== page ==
Will $4M Super Bowl Ad Prices Open Doors For PR?

The high price of entry for a Super Bowl ad could make well-planned PR programs gold.

Last year’s Samsung Super Bowl ad starring Seth Rogen and Paul Rudd.

Super Bowl ads have gotten so huge that a large portion of the population will actually put up with a football game to watch them. Knowing the demand is high and the supply limited, Fox is said to be charging $4 million for each 30-second spot. That price is so exhorbitant, it’s giving some marketers pause. Despite the exposure — the pre-Super Bowl buzz when the ads are “leaked,” the 100 million-plus people tuning in (Nielsen put the number at 108.4 million this year), the replaying and ranking of the ads the next day — some companies are opting out.

Century 21, Subway, and Cars.com are choosing to sit out this Super Bowl because, they say, they’d like to get the international audience offered by the Winter Olympics, which will kick off five days later. According to a professor from the Kellogg School of Management at Northwestern who spoke on the topic with MarketWatch, in terms of budget, a marketer can advertise several times during Winter Olympics for the same price as one ad on the Super Bowl. And with ads becoming more elaborate for the Super Bowl, there’s the cost of production to consider. If you don’t have a big message, why bother?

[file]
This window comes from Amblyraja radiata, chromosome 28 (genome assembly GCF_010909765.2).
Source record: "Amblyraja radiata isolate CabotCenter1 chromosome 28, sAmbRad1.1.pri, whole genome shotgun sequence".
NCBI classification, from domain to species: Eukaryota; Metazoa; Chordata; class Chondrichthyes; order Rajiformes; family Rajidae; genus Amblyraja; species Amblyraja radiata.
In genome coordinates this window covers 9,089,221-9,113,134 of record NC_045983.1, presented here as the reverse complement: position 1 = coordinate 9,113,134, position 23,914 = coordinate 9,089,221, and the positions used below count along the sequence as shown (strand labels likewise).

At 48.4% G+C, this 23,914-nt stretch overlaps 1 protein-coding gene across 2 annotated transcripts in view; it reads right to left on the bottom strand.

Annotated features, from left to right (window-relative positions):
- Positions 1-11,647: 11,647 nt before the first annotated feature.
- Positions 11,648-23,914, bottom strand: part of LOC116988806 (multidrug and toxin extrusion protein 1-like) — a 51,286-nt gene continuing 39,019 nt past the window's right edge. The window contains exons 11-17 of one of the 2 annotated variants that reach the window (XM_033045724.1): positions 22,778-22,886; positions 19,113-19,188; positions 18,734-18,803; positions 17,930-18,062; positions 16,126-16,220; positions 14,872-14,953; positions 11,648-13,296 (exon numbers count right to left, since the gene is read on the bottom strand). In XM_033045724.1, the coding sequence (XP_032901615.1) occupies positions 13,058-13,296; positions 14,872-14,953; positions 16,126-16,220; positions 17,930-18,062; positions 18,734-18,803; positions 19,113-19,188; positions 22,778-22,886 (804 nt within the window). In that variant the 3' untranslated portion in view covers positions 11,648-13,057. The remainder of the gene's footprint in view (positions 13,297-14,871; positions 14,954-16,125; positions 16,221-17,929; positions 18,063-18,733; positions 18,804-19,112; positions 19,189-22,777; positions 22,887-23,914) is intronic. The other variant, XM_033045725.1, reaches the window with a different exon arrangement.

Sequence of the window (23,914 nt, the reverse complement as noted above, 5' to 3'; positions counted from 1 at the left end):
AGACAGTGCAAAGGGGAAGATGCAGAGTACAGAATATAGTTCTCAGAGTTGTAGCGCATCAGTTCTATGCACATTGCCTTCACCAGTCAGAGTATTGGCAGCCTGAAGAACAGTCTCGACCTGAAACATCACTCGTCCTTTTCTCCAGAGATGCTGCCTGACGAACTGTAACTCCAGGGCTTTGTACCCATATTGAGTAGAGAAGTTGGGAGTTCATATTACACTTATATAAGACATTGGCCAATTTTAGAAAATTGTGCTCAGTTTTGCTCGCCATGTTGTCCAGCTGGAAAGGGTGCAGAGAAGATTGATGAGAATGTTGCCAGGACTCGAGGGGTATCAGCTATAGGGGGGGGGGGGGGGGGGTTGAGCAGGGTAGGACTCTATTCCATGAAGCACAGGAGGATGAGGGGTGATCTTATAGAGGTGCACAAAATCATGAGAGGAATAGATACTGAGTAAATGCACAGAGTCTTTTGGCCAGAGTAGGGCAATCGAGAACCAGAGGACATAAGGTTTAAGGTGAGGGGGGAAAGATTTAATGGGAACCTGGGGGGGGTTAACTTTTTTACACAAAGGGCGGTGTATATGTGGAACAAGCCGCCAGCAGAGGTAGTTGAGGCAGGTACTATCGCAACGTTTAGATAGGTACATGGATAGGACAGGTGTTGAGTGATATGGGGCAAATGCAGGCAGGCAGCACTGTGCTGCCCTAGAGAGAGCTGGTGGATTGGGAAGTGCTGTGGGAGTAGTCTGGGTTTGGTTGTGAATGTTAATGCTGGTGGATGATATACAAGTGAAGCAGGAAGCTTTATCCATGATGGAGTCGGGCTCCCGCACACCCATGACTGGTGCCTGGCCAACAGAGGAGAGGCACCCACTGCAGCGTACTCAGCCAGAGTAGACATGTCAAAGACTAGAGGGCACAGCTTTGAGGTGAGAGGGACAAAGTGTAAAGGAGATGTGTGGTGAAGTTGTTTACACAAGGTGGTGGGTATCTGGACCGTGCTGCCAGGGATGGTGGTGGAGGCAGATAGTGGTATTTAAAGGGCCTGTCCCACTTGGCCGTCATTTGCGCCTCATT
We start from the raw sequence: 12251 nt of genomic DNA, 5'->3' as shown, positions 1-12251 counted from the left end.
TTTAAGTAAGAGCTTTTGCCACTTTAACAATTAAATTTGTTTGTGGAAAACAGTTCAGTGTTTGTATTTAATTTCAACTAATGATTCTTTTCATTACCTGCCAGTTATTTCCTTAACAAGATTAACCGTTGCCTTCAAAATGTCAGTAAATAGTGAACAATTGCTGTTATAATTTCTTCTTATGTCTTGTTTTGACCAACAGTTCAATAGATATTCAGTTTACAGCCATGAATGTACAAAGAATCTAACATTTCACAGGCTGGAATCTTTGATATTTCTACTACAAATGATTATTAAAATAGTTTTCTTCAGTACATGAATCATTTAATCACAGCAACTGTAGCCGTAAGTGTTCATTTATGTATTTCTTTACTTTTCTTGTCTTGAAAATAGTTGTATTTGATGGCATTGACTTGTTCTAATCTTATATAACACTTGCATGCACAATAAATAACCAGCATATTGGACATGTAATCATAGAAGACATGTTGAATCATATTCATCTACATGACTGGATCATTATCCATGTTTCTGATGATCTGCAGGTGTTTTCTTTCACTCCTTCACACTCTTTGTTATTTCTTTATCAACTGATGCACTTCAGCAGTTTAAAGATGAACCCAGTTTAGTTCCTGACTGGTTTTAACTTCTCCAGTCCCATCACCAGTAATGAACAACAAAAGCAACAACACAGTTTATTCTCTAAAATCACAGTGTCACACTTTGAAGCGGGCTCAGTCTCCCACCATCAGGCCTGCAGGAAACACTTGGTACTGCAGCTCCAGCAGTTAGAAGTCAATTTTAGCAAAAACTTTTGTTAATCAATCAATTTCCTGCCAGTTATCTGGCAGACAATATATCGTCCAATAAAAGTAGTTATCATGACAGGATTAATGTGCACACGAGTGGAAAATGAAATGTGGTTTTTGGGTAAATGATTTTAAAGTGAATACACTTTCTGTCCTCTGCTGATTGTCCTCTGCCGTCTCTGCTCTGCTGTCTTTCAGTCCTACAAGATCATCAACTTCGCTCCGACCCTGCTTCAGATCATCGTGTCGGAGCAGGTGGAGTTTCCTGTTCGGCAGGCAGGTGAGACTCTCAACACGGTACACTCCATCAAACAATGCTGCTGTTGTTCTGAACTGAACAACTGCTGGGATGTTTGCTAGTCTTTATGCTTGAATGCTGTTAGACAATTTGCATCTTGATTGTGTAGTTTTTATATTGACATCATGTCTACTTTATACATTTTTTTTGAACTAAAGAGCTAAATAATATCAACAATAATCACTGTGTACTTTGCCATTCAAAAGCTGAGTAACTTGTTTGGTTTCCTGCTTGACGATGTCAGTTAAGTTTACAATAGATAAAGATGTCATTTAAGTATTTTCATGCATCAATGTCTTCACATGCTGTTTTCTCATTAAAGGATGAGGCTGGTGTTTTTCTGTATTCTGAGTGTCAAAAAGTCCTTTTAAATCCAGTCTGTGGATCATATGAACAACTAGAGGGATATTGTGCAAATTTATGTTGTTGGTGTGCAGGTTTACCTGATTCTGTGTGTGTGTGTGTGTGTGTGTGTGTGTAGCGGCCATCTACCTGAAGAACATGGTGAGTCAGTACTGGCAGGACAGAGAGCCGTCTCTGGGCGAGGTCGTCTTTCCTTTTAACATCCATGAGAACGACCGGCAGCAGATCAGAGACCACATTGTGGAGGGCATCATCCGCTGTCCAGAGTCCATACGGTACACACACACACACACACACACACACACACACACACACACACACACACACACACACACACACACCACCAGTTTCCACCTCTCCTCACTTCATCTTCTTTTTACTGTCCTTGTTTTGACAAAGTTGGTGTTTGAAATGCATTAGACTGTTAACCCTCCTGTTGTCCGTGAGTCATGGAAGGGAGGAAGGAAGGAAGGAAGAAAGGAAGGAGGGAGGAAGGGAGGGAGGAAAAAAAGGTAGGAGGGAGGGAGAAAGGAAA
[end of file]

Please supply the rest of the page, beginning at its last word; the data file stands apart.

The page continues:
It makes you wonder if the Winter Olympics is fixing to steal a little bit of thunder from the Super Bowl. That $4 million price tag should come with a bit of longevity. With the Winter Olympics coming so quickly on the heels of the big football game, attention will quickly move on. Though there’s some risk there too because of backlash against Russia’s homophobic new law.

If you’re a marketer, you might opt for a strategic PR program that will generate buzz — perhaps alongside an ad buy of some sort — and get you through the two-plus weeks of all of the sporting events. This is an opportunity for publicity to show the power of a strong social media program; to showcase what YouTube can do at a time when lots of people will be checking out the ads on that site, to create a Vine video (or a series of them) that encapsulates how the brand fits into these historic events, and this is a time where getting fans to send in their brand-related images and ideas and showcasing them online or in a less expensive Olympics spot might be a good way to go.

This doesn’t even take into account the things that can be done on the ground. No doubt, some companies are sending their PR reps to unleash some magic for guests at the actual events.

This isn’t to say the Super Bowl won’t be tremendous. It most certainly will. And there are companies that will gladly fork over that steep asking price. But the situation this year leaves the door ajar for alternatives. Wily PRs have a chance to slip through with a gold medal idea. (Sorry.)